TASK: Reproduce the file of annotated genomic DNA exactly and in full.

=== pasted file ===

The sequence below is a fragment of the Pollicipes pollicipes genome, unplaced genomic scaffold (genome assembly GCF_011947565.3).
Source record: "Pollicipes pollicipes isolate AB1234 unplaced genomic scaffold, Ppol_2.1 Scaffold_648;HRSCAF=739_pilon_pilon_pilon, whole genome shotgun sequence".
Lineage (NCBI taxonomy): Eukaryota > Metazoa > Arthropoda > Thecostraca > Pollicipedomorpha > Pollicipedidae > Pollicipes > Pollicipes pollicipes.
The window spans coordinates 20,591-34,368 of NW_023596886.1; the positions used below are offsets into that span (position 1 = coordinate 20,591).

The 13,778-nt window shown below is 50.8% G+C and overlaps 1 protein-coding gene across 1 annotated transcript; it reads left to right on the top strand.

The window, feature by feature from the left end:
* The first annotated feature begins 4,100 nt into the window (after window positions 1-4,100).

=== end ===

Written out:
The sequence below is a fragment of the Pollicipes pollicipes genome, unplaced genomic scaffold (genome assembly GCF_011947565.3).
Source record: "Pollicipes pollicipes isolate AB1234 unplaced genomic scaffold, Ppol_2.1 Scaffold_648;HRSCAF=739_pilon_pilon_pilon, whole genome shotgun sequence".
Lineage (NCBI taxonomy): Eukaryota > Metazoa > Arthropoda > Thecostraca > Pollicipedomorpha > Pollicipedidae > Pollicipes > Pollicipes pollicipes.
The window spans coordinates 20,591-34,368 of NW_023596886.1; the positions used below are offsets into that span (position 1 = coordinate 20,591).

The 13,778-nt window shown below is 50.8% G+C and overlaps 1 protein-coding gene across 1 annotated transcript; it reads left to right on the top strand.

The window, feature by feature from the left end:
* The first annotated feature begins 4,100 nt into the window (after window positions 1-4,100).